Campus Reform | AP gov. practice test poses leading question on voter-ID law

AP gov. practice test poses leading question on voter-ID law

A practice exam from the College Board suggests that election security laws are discriminatory against African-Americans.

As ‘Campus Reform’ has previously reported, the employees of the College Board overwhelmingly lean to the political left.

A practice exam written by the College Board implies that election security laws are discriminatory against African-Americans.

Questions from an Advanced Placement U.S. Government and Politics practice exam likewise center upon a left-leaning narrative about election reform bills. The exam claims that approximately one in four African-Americans do not have a government photo ID — a significantly higher rate than the population at large.

Based on the infographic, which of the following claims would an opponent of state voter-ID laws most likely make?

(A) Voter-ID laws are likely to decrease turnout among African American voters because they are less likely to have government-issued IDs.

(B) Voter turnout will likely decrease by 10% if voters are required to present a government-issued ID to vote.

(C) Voter-ID laws will likely decrease election fraud, which will increase voter confidence in institutions and thereby increase turnout.

(D) African American voters who do not have government-issued IDs are likely to participate at the grassroots level and exert influence through channels other than turning out to vote.

The correct answer is “A” — “Voter-ID laws are likely to decrease turnout among African American voters.”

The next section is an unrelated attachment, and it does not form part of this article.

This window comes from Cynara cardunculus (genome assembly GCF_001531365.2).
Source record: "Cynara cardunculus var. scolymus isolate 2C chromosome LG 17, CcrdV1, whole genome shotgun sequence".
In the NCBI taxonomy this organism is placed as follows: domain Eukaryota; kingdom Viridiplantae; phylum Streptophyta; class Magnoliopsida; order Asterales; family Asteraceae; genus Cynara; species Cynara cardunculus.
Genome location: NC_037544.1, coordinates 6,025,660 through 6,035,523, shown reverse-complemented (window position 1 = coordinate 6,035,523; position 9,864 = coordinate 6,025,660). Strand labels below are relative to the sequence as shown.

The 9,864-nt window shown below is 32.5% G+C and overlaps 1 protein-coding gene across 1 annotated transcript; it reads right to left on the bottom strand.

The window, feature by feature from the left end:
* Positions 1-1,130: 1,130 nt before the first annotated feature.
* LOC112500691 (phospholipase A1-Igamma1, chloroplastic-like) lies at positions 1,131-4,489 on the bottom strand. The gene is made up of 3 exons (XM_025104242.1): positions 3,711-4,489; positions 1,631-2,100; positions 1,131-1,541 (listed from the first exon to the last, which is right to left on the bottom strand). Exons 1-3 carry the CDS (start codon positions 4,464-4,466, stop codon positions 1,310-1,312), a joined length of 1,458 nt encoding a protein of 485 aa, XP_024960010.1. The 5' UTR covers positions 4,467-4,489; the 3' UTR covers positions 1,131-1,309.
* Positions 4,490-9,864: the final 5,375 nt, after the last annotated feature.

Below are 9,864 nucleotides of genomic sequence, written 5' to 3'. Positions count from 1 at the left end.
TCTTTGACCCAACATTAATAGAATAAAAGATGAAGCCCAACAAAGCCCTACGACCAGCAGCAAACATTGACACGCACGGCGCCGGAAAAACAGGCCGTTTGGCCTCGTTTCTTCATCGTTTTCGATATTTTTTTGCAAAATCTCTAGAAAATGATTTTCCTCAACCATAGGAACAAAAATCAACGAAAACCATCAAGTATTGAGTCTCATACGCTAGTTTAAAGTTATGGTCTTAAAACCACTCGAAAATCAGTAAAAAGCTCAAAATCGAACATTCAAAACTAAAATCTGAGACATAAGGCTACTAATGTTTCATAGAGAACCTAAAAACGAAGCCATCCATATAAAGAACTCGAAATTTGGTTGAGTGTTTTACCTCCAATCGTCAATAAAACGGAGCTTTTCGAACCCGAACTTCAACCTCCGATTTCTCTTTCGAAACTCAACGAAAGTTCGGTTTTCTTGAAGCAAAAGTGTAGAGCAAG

Question 23 then asks:

Based on the infographic, which of the following strategies would a group seeking to increase turnout likely pursue? 

(A) Use radio ads to advocate stricter voter-ID laws 

(B) Hold a voter registration drive in public high schools 

(C) Lobby state legislatures to overturn voter-ID legislation 

(D) Lobby Congress to eliminate the Voting Rights Act

The correct answer is “C” — “Lobby state legislatures to overturn voter-ID legislation.”

[RELATED: ‘Jim Crow 2.0’: Emory faculty outraged at new election reform bill]

A recent Rasmussen poll reveals that 75% of likely American voters believe that citizens “should be required to show photo identification such as a driver’s license before being allowed to vote.” African-Americans were no exception; they rejected the idea that voter ID laws “discriminate against black voters and other minorities” by a nearly two-to-one margin, according to the breakdown. 

As Campus Reform has previously reported, the College Board — a nonprofit that administers the SAT and holds a near-monopoly over American college admissions — leans heavily to the left. Nearly 99 percent of individual political contributions coming from people associated with the College Board went to Democratic candidates during the 2020 election cycle. 

[RELATED: Nearly 99% of College Board employees' political donations go to Democrats]

Biden received nearly 75 times more funds from individuals associated with the College Board than Trump.

Campus Reform reached out to the College Board for comment; this article will be updated accordingly.

Follow Ben Zeisloft on Twitter